Demystifying the Role of an Interior Designer
As we resume our Fall social activities and autumnal gatherings, conversations drift towards the approaching winter and all the projects that have been put on hold for the cooler months. Some of those projects may well benefit from the advice of a professional designer. And the question comes up, "what exactly does a designer do?" So, we thought it would be helpful to demystify the subject for our friends who may have considered hiring a designer and for those whose projects may be helped by the hand and eye of an interior designer.
Generally, a residential interior designer/decorator can help a client design every room and space inside a house. The tools for achieving this include floor plans and elevations that show the placement of everything in a room and their relationship to one another, to windows and doors and adjacent spaces. The perspective of floor plans is from above, so that it becomes easier to see how a room is laid out and how much space surrounds each object. Floor plans are also helpful in sizing the minimum and maximum depth and length of objects, whereas elevations are helpful in sizing heights and widths, since the objects in elevations are viewed straight ahead. Until our computer aided design tools can deliver virtual reality to the desktop in an affordable way, floor plans and elevations will remain among the most popular tools for visualizing how a room or a series of rooms will be designed. Other tools of the trade include reflected ceiling plans and electrical plans, showing the placement of lighting elements and electrical outlets, switches, controls, alarms, etc. To help convey a picture of a room, some designers may provide perspective drawings and renderings, although these are resource intensive and, therefore, are more costly.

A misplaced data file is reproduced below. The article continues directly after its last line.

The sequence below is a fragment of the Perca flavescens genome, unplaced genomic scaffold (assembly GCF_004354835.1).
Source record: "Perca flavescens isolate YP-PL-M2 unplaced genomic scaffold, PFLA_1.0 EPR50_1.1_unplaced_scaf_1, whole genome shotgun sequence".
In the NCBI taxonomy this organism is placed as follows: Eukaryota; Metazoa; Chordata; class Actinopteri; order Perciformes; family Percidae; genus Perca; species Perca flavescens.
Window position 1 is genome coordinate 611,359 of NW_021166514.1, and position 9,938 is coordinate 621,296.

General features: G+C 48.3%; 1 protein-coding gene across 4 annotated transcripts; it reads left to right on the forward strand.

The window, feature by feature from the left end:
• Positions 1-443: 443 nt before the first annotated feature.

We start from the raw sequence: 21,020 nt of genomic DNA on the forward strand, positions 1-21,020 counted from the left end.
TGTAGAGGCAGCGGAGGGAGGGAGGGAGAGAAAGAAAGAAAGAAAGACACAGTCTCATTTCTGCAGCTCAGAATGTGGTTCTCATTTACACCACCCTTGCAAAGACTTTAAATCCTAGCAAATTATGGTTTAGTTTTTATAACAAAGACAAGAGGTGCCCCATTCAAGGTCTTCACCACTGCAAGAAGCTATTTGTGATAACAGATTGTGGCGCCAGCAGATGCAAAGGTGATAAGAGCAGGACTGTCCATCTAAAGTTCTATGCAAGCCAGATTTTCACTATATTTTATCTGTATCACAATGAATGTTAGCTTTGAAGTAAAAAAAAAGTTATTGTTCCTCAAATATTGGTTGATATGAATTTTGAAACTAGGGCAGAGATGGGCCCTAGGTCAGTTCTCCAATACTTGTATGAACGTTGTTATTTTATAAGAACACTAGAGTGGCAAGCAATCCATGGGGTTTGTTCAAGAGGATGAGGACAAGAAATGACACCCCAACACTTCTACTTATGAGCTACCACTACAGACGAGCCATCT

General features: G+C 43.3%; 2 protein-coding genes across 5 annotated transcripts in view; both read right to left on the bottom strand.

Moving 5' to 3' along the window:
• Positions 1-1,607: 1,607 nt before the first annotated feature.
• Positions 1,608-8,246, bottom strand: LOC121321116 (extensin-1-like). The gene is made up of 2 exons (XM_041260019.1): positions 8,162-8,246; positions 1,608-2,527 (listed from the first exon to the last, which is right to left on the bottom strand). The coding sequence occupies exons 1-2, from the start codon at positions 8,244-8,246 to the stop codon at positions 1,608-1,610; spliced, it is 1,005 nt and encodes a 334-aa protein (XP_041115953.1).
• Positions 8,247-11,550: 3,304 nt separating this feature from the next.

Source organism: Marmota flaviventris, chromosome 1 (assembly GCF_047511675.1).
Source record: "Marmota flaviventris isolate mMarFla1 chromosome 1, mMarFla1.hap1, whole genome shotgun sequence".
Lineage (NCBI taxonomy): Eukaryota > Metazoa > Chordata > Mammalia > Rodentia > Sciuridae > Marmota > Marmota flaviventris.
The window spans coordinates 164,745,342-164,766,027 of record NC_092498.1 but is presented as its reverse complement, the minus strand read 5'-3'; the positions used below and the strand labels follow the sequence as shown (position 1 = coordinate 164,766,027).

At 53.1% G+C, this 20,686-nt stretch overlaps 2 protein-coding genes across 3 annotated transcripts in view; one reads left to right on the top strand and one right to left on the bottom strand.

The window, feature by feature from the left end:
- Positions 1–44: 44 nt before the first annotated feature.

Designers will configure an interior space, referred to as a room layout, and they will help their clients choose what goes into a room, including lighting, furniture, fixtures, appliances, accessories, fine art, flooring materials, decorative architectural elements (columns, pilasters, coffered ceilings, architectural glass) and wall coverings e.g., paint, paper, fabric, wood, ceramic, stone, Within each of these categories of objects, surfaces or finishes, the range of materials, colors and "looks" is endless, as are the treatments -- from traditional to contemporary to unconventional; from simple to highly ornamental and decorative.
It should be pointed out that the interior space referred to above applies to non-load bearing interior construction. If load bearing design and construction are required, a designer will then involve a team of licensed practitioners to complete working drawings and specifications, as required by law and/or for regulatory approval.
Good designers have a broad array of skills: they know what is available, where and how to get it, and how to get the project completed. They are able to analyze what is needed, what the client's needs and wants are and how to specify requirements to realize their design concept and visualization.
Another great added value of designers is the access they have to products and services not available to the public through showrooms that sell to the trade. These showrooms feature every imaginable type of furniture, fabrics, trimmings, accessories, window, wall and floor coverings, to name a few. Stock or customized sizes and/or designs are available. These products are an excellent value, given the quality of materials, craftsmanship and creativity inherent in them. And they are affordable!
We hope this has been helpful to you -- please share your thoughts or questions with us.
If you are considering working with an interior designer, we'd love to hear from you!